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28 June 2014

Cajón - Finished!

Less than a month ago you might remember that I started to build a Cajón as a side project. In previous updates I've showed you how I cut the wood and how I started gluing the various bits together. When we last spoke, I'd got as far as sticking the top and bottom to the sides. A lot's happened since then; I've only gone and finished! Well, I think that I have. Here's the final update

The back of the Cajón is made of slightly thinner wood than the sides. Here you can see me cutting a sound hole with my jig saw. I'm sure there is a science to where the hole should go and the size and shape, but I let my heart guide me here. I've gone for a traditional circle. It's slightly above centre and on the large size with a 12 cm diameter. Remember that I will use this to access my patented snare adjustment bar.

23 June 2014

Uke Fest GB 2014

You might remember me talking about the Ukulele Festival of Great Britain around about this time last year. You guessed it... it's happened again! I'm back from a fun-packed weekend in Cheltenham. I shared loads of fuzzy pictures on Google+. Let me add some words and see if I can make some sense of it all...

The eagle-eyed amongst you might have noticed that the festival has a new name. The old one was too long apparently. I loved the hibiscus-cum-ukulele stage decorations. This is a picture of the main stage in Cheltenham Town Hall where all the artists played on the Saturday. The festival had a Hawaiian theme for the weekend. I must have missed that bulletin.

This is as Hawaiian as I got. Yep, I took my Sharkfin Ukulele with me... my weapon of mass destruction!

16 June 2014

Cajón - Box Drum Snare

I have two building projects on the go! Yes, two at the same time! This is unheard of and can only lead to tears. Actually, I'm finding it a pretty good tonic for keeping things interesting for me. As one build ebbs, the other expands to fill the gaps. Here's a little update on my cajón build...

The original cajóns had no wires; They were simply boxes. Over time the design was refined and musicians began to add a little jingle using old guitar wire and small bells. Others went a step further and stuck in proper snare wire.

I've decided that my cajón will use snare wire and this is a photo of the wire I will use. As you will see very soon, I have chosen to cut this into two prior to fitting. Hold this thought...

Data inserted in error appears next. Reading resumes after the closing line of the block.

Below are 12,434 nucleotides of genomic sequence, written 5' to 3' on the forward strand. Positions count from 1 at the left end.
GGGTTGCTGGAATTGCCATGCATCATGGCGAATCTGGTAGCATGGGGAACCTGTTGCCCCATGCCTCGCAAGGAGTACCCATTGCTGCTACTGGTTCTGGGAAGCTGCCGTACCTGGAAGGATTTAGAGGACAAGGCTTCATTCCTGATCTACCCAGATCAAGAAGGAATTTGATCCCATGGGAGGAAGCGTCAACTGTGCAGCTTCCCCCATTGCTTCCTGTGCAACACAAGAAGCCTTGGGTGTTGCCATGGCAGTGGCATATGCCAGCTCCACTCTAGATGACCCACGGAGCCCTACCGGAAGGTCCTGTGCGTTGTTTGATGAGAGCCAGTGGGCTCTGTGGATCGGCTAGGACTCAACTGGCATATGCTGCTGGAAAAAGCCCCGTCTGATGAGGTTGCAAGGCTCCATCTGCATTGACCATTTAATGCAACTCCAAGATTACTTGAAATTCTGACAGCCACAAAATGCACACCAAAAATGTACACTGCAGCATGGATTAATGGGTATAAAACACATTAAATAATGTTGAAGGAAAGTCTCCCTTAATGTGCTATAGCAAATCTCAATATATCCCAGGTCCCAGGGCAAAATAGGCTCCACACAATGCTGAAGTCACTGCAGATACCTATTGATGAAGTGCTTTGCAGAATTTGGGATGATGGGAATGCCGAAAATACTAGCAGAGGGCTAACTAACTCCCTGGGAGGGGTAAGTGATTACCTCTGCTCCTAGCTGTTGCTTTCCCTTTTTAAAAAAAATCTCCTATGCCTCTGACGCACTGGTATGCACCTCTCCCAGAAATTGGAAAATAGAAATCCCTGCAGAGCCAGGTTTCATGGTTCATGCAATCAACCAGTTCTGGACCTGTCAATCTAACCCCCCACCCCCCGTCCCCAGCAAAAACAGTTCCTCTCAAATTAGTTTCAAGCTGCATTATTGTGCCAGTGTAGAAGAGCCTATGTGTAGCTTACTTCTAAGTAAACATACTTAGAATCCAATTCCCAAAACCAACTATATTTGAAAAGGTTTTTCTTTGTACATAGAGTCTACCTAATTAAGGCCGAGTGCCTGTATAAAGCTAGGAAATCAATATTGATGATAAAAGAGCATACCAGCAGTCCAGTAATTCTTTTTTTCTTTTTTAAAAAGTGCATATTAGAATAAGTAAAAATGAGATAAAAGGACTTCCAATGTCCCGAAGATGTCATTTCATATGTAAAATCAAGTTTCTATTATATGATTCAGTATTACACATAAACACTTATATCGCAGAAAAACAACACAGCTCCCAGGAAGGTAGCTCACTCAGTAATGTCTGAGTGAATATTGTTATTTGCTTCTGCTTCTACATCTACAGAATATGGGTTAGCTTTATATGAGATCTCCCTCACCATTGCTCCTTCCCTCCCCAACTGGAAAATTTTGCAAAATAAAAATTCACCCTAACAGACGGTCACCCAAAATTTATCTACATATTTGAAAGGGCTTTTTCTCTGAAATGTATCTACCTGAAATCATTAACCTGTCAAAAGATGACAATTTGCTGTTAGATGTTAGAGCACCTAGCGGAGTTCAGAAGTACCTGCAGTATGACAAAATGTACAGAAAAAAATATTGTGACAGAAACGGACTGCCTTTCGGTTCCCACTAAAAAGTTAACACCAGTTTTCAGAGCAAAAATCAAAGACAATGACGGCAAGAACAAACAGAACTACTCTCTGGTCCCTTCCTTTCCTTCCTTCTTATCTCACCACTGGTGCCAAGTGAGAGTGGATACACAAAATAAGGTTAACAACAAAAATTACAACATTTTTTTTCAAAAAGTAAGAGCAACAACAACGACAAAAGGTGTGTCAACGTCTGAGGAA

15 June 2014

Highwayman Banjo - Hooke's Law

Hooke's law clearly states that the force F needed to extend or compress a spring by some distance X is proportional to that distance. That is:F = k X, where k is the constant, "stiffness". Unfortunately, Robert Hooke had nothing to say about building banjos and this is the topic of today's update. Let me tell you what I've been up to...

In Roulette the zero gives the House it's edge. It is neither red nor black, odd nor even. European Roulette is played with a zero. In America the Gaming Houses added a "double-zero" to further tip the odds in their favour. This picture is of the Roulette table on the Pride of Hull, snapped on my recent visit to Amsterdam. Oh yes... I see what you're doing here P&O! Rumbled!

8 June 2014

Cajón - Box Drum

My Highwayman banjo build is taking bloody ages. I've hit a few problems and it's going to take a while for me to figure out how to get things moving again. While I wait for parts to arrive, I've only gone and started a new project! I've been toying with the idea of making a cajón for some time. Today I took the plunge...

 A cajón (Spanish pronunciation: [kaˈxon] (Ka-hone), "crate", "drawer", or "box with a hole in it") is a six sided, box-shaped percussion instrument originally from Peru, played by slapping the front or rear faces (generally thin plywood) with the hands, fingers, or sometimes various implements such as brushes, mallets, or sticks. ~ Wikipedia

Cajóns have become quite popular of late and range in price from about £50 for an entry-level instrument right up into the hundreds of pounds for a designer label. Given that they are essentially a box, it's not surprising that people are having a go at making their own.

This brilliant video by Colin McCormick gives you a pretty good feel for what you can achieve if you make your own. And if you're not up to making your own then contact Colin and he'll make one for you!

1 June 2014

Highwayman Banjo - Fret-bending Folly

I've been up to a couple of different things today, but right now I'm going to make you smile with a little bit of folly. Remember my last post on my Highwayman Banjo build where I joked that I might make a fret bender? Well, read on...

If you search for Fret Benders on the internet you are going to find all sorts of home-made ones and even some pretty snazzy professional ones like the one pictured. This one is by Sintoms and retails on Amazon for £68.99. As much as I like the look of it, if I'm going to have a fret bender, it will need to be homemade and manufactured from parts that I already own.

A Taste of Amsterdam

I'm still recovering from a flying visit to Amsterdam. It's been a bit of a blur... and not for the reasons that you're thinking. What better way to make sense of it all than by dusting off some of the holiday snaps!

Spirits were high as we set off from Hull on the overnight ferry to The Netherlands. You might remember our trip to Bruges a year or so ago where we traveled through snow. This time it was gloomy rain. P&O do two trips to the Netherlands: one to Rotterdam and one to Amsterdam. Both arrive at Europoort which is officially the Port of Rotterdam. It's 25 miles to the centre of Rotterdam from the port and just under 70 miles to Amsterdam. It took us 1 hour and 20 minutes on the coach P&O laid on for us. By the time we arrived I was climbing the walls desperate to get exploring!